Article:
Now we can look at an example dashboard built on data from Google Analytics. It displays different sources of traffic to the website and you can quickly see that organic traffic plays an important role as do email campaigns.
However, the number of different traffic sources is very large and a large majority do not really contribute much individually. Therefore it makes no sense to display them on the dashboard, which is where the Top n + others feature comes in.
Instead of displaying hundreds of charts, the Top n + others feature displays a specific number of top categories and sums up other in a category called Others. This means that everything beyond this point is summed up in this automatically calculated data category.
We will now show you how to start creating small multiples using Zebra BI for Power BI.
Load up Power BI, and use Zebra BI Power Charts Visual in the provided example files. On a blank page, add sales actuals and compare them to the previous year split by quarter. You do this by selecting AC and PY checkboxes under Sales field group and Quarter field under the Calendar group.
Now add the business unit dimension to get the small multiples chart. Adding this dimension will display actual results compared to plans by quarters for each individual business unit.
This displays all the charts on the dashboard. Since there are so many, they will become small and that's why this visualization is called a small multiple. You are now dealing with limited space so you need to work on the labels. Make sure everything is not too crowded.
Open the Format tab and select the Data labels group. Set the Units to "Thousands" and set the "Show units in" to "Title" value. This re-formats numbers and makes them more readable. Set Decimal places and Percentage decimals to 0 and set Density to only show the first, last and minimum and maximum values.
The next stop under the Format tab is the Small multiples group. Under the Layout option, you can select Smart Rows, which sizes rows based on their values - larger rows for larger values You also have the Auto layout option that better handles scaling when you have large values. In our case, make sure you switch to Auto to make larger charts larger and optimize the utilization of space.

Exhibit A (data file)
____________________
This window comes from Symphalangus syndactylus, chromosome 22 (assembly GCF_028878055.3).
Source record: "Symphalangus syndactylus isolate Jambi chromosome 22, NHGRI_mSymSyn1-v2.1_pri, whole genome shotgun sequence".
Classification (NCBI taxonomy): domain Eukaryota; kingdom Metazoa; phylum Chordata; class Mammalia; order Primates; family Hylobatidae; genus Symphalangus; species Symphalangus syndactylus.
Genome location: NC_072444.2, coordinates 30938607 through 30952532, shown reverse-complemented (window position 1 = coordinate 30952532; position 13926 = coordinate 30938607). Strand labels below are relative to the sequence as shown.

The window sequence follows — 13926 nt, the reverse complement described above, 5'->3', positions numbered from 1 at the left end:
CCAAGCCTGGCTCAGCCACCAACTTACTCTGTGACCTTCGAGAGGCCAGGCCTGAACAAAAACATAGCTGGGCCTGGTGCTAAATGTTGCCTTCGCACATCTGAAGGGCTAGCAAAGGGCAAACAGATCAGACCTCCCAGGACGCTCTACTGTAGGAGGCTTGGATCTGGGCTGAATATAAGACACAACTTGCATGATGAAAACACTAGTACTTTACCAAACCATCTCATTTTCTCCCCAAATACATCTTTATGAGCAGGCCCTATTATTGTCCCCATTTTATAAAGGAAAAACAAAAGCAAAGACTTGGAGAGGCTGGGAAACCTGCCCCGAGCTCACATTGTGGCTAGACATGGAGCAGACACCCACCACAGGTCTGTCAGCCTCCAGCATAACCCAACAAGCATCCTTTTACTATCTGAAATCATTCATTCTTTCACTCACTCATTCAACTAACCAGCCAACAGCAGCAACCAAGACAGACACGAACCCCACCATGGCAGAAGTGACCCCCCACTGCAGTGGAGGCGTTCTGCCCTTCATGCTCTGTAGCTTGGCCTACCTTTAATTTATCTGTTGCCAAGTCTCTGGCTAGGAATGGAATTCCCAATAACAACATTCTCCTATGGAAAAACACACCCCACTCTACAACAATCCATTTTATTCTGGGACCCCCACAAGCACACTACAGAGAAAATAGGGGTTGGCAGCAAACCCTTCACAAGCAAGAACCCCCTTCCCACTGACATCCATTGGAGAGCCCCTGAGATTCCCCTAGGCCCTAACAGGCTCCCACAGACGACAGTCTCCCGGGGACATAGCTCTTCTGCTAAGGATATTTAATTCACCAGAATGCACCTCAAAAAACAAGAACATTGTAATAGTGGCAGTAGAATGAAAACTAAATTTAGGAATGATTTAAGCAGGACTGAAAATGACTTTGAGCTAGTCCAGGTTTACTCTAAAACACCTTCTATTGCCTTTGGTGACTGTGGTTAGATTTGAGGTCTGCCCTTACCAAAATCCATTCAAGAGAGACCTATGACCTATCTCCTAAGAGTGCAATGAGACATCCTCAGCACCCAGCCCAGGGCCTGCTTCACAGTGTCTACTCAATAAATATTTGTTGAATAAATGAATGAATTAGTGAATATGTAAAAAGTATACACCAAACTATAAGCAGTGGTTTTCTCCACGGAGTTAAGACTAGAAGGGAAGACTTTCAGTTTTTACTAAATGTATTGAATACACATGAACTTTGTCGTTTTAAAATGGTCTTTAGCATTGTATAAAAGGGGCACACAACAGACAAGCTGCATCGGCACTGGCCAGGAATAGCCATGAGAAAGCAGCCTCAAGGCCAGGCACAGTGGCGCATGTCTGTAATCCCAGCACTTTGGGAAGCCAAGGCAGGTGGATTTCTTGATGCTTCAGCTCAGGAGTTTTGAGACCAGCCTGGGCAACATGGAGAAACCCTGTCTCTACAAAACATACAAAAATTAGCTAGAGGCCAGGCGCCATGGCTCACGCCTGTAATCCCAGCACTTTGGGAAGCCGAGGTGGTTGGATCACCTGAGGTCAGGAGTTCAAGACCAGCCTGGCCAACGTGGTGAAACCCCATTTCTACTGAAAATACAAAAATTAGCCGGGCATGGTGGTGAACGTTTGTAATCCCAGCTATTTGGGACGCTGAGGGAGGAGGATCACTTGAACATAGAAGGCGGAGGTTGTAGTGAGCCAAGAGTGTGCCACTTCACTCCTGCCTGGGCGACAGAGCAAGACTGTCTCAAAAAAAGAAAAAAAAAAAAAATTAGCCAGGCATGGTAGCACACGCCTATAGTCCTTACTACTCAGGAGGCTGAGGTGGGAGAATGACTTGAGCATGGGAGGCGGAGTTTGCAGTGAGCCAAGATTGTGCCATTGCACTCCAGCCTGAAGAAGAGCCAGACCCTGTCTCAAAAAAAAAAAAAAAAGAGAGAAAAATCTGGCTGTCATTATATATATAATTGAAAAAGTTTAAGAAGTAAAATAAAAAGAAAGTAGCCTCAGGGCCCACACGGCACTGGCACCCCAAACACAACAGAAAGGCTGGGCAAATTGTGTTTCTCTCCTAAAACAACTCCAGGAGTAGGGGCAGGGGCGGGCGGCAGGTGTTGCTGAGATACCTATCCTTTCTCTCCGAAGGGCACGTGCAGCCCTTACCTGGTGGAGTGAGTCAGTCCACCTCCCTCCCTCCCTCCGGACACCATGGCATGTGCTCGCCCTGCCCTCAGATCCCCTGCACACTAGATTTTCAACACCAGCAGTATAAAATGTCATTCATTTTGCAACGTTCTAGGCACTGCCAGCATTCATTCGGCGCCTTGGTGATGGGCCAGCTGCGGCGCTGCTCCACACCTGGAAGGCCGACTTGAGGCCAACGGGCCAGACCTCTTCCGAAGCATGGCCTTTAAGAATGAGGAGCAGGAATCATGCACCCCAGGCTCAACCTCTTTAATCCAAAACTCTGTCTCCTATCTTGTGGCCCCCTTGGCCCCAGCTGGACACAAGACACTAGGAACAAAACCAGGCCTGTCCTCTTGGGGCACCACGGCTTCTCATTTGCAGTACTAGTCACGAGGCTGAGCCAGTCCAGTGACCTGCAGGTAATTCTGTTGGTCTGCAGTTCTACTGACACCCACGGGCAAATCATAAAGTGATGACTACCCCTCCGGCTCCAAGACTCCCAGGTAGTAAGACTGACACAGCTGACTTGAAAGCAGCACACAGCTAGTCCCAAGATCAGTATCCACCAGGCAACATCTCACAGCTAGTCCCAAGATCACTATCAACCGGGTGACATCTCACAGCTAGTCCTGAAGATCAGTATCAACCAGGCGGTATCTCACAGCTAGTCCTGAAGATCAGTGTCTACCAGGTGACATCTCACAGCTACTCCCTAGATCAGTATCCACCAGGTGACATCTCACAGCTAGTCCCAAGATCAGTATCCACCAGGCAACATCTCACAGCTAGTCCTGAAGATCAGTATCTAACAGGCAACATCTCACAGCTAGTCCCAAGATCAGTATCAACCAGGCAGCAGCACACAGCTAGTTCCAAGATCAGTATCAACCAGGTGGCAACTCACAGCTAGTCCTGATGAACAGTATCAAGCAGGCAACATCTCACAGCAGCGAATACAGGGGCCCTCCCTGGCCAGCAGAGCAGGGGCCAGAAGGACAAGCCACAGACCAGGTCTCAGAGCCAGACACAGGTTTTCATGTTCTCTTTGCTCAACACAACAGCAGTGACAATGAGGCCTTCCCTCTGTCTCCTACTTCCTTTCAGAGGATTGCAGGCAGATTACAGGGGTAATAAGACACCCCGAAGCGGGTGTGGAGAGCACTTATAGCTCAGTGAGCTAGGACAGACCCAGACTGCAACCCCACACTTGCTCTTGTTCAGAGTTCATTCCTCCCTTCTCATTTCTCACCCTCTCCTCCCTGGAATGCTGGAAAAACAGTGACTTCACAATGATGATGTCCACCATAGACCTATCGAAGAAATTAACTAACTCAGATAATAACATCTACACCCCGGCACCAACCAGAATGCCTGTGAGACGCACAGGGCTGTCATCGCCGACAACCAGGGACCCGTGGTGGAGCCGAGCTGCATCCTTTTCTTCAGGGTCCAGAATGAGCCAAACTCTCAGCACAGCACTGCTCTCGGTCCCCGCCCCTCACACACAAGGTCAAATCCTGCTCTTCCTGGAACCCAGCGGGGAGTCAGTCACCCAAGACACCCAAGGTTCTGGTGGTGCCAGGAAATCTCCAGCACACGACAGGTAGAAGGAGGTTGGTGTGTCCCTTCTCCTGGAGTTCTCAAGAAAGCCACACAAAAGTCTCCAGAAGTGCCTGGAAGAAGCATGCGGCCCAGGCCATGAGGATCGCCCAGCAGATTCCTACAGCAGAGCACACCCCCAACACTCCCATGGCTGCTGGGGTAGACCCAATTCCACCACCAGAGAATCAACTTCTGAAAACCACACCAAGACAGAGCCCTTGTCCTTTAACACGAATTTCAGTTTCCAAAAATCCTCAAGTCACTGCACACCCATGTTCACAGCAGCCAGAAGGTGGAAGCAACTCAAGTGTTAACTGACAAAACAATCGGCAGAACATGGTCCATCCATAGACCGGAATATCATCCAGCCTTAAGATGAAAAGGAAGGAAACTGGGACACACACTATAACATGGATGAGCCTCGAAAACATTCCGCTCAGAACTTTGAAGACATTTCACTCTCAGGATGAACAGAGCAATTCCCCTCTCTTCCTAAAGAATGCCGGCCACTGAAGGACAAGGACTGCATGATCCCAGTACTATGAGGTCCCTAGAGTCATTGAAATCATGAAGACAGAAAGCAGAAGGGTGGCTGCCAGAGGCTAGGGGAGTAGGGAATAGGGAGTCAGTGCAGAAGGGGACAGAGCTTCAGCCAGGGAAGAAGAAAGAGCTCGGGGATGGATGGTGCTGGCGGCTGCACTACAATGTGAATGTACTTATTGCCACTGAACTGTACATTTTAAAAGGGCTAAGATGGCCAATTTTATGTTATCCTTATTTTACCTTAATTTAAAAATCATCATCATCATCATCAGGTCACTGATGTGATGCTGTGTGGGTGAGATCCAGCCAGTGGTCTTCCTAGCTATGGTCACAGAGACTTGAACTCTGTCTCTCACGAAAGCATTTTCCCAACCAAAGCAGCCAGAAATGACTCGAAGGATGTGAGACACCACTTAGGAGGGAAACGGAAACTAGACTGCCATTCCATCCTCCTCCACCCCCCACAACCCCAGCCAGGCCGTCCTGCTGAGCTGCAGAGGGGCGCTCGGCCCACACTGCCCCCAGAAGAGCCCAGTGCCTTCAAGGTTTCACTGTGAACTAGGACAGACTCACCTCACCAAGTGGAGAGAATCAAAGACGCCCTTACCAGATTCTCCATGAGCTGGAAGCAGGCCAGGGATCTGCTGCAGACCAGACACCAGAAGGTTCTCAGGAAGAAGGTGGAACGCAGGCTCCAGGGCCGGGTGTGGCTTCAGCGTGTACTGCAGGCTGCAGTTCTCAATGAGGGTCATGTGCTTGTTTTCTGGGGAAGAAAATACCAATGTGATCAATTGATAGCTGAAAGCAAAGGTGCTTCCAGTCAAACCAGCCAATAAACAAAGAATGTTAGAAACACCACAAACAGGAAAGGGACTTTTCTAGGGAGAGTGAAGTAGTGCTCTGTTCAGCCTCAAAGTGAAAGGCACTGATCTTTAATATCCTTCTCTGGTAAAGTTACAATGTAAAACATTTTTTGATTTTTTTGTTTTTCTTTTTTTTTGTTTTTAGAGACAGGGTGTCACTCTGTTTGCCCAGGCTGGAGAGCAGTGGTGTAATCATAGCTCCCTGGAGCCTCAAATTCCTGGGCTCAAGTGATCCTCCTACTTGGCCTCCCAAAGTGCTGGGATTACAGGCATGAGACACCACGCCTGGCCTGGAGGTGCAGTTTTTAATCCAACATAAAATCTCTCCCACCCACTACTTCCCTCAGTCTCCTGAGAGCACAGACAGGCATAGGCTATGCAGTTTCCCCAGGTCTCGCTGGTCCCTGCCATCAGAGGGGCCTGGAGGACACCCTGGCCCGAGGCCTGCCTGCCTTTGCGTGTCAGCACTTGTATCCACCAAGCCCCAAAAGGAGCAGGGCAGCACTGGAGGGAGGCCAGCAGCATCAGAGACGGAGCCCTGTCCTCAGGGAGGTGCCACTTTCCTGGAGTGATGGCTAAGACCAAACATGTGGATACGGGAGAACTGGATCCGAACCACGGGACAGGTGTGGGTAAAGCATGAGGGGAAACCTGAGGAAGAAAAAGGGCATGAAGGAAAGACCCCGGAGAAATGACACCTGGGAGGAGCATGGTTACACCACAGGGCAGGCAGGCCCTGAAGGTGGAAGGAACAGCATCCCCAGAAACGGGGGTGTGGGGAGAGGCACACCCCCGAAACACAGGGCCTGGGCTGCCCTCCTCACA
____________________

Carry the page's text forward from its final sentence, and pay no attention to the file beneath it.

See the comparison of the Auto mode to the Smart Rows.
Under Sorting, the best option is normally Descending to put the largest values first. You can also turn on the grid if you like to improve readability.
Tip: Don't use strong or dark colors for borders and grid lines.
On your small multiples dashboard, you can click on the title of each individual chart to zoom in. Zooming in helps you better understand what's going on with each individual chart.
Sometimes you want to dive in and understand the variances a little bit better. Small multiples can be hard to read. You can turn to the Axis break feature (in waterfall charts) to resolve that. By clicking on the AC or PY column in the chart, you can break the axis while the scaling between the charts is preserved.
Just click to enable or disable it.
Axis break allows you to better compare the rates of your variances. If you want to see the variances better, you can set the axis break to a higher value - 80% for example. This results in more pronounced variances.
Of course, you can switch between different types of charts and each type also has different layouts. Let's take a look at Area charts - here the default value is the layout called the Actual, which means that actual (this year's) values are compared to the previous year.
If you switch it to integrated variance layout (Chart settings - Layout - Integrated variance), the variance between the values is rendered as well. This results in more emphasis on variances. With this toggle, you can easily switch between different layouts to emphasize the things that are important to your data story.
Another powerful feature is the combination of a Zebra BI Power Table and small multiples. This approach allows you to easily explore data using the table to filter and compare small multiples. For example, just select the Product Revenue in the table and enjoy the details on a large chart. But you can also Ctrl + click multiple elements to select and compare them.
For example, you can compare product revenue to service and other revenue. Or take the product revenue to compare it to the product cost. This gives you unrivaled flexibility to explore data.